Arcade Follow-Up

Our trip to Reclaim Arcade was truly a unique experience. It felt as though we had been transported back in time to a different decade – a simpler time when technology was more unreachable (in the best way). The decor of the CD room made me feel like I was in an episode of Stranger Things, and added that much more to the effect of being removed from the modern day. The space was filled with the nostalgic sounds of classic video games – sounds that drowned out the reality of homework assignments and responsibilities and immersed us all in something pure, simple, and too often fleeting: fun. The game I chose to focus on more in depth was Galaga, and I recorded the third high score at the arcade.

Galaga – A Closer Look

Basic Details

  • The title of the game is Galaga (1981), and it is the sequel to the game Galaxian (1979)
  • Galaga was developed and published by Namco and was released in North America by Midway Manufacturing

Physical Design

  • The Galaga game cabinet was standard of the time, rectangular overall with sloped walls and a roof that surrounded the horizontally embedded digital screen.
  • The game includes 3 buttons: a 1 player button, a 2 player button, and a fire button. The player 1 & 2 buttons also doubled as the start game buttons. It also includes a large, singular joystick that allows you to move your ship.
  • Galaga employs a Standard Resolution Raster display.
  • It costs 25 cents per play.
  • The game’s attract mode consists of a screen displaying the high score, and instructions to “Push Start Button”. It also includes information about bonus point amounts that can be earned during gameplay.


  • I would classify the graphics on this game as iconic. They are fairly representational – what you see is what you get. The enemies are colorful bugs of different shapes and types, each having unique flight patterns and abilities. The rockets they shoot at your fighter ship are all the same, and resemble matches (white sticks with red ovals attached).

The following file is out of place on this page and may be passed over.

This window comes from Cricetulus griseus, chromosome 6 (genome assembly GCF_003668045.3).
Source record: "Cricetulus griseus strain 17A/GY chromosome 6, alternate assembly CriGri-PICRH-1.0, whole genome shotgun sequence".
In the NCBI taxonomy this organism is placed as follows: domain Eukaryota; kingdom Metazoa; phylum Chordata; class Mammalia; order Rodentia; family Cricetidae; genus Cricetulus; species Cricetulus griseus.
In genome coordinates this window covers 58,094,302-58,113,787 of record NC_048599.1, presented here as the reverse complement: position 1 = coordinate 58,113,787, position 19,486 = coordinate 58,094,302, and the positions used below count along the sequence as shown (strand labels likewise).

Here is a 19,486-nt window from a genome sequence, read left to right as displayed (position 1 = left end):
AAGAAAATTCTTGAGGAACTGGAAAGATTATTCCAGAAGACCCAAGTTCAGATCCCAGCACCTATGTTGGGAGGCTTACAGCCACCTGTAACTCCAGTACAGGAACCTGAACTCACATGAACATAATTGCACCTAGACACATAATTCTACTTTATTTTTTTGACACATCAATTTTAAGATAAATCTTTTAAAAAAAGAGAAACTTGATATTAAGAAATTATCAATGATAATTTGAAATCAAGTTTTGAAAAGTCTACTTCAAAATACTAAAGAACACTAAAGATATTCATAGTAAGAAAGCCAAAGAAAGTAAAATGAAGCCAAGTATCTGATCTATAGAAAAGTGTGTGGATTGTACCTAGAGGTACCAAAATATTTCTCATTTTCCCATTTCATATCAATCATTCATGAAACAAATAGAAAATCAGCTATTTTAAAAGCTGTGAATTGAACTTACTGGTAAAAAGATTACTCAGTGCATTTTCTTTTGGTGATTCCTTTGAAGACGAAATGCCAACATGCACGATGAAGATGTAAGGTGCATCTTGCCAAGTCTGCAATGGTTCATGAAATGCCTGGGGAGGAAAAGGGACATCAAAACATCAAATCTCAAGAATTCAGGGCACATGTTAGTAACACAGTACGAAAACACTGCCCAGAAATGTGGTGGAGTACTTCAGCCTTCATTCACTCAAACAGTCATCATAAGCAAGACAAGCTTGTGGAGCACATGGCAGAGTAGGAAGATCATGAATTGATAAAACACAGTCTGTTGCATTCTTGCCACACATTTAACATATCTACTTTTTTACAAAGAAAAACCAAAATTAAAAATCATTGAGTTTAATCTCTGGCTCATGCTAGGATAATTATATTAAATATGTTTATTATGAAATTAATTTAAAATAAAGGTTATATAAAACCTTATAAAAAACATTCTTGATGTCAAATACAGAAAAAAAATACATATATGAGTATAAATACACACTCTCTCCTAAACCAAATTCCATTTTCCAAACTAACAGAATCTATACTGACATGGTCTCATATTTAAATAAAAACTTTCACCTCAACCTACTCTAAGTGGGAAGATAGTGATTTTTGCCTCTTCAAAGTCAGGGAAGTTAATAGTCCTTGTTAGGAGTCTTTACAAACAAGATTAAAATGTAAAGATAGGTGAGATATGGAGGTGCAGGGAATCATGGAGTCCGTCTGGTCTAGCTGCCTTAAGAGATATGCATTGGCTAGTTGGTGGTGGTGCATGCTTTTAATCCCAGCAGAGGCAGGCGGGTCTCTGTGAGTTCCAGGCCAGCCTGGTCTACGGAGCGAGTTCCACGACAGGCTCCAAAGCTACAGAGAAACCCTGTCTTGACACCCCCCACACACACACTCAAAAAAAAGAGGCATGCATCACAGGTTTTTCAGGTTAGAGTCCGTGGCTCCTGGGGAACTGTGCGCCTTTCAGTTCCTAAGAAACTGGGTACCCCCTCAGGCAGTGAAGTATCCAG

• Your fighter is white and red as well, however the appearance of the ship is dynamic in gameplay. If your fighter is captured, the red and white design on it inverts, and then reverts back if you are able to recapture it.
  • The action in this game is fast paced and requires multiple points of attention. This makes it challenging and requires quick and active use of hand-eye coordination.

Game Design

  • The Space genre best defines Galaga. It was a popular genre especially among earlier video games.
  • Galaga does have a high score list and I made it to #3 on the list during the time I was at Reclaim.
  • The mechanics of the game consist of a joystick and a fire button. You are only able to move your fighter left and right, and you do so in order to both shoot at the incoming enemy bugs as well as dodge their missiles.
  • The object of the game is to eliminate all enemy bugs in each stage. You can only advance once every bug has been eliminated. You get bonus points for reaching certain benchmark scores, and reaching certain score levels also rewards you with bonus lives. You lose once all your fighters have been destroyed by the enemy bugs.
  • I think that one of the principal ways the game encourages you to keep playing is through the bonus stages. In these stages, the bugs do not shoot at you or try and hit you, and you cannot lose a life. The only object of these stages is to shoot as many of the bugs as possible to gain bonus points. As aforementioned, bonus points give you advantages in the game like extra lives.
  • Clearing each stage in a fairly timely manner is common, and I believe this encourages continued play as well. It reduces fatigue on the gamer’s end and the sense of adrenaline/accomplishment after clearly each stage is addictive.


  • Literally, this game is about a space fighter attacking alien enemies (in the form of bugs) in order to protect itself. There is no obvious larger connotation in the game’s name/story the reveals that it might be protecting something, like the Earth. Therefore, it appears that the fighter is just traversing its way through space with only self-preservation in mind. Further interpretations can be made at the discretion of the player.

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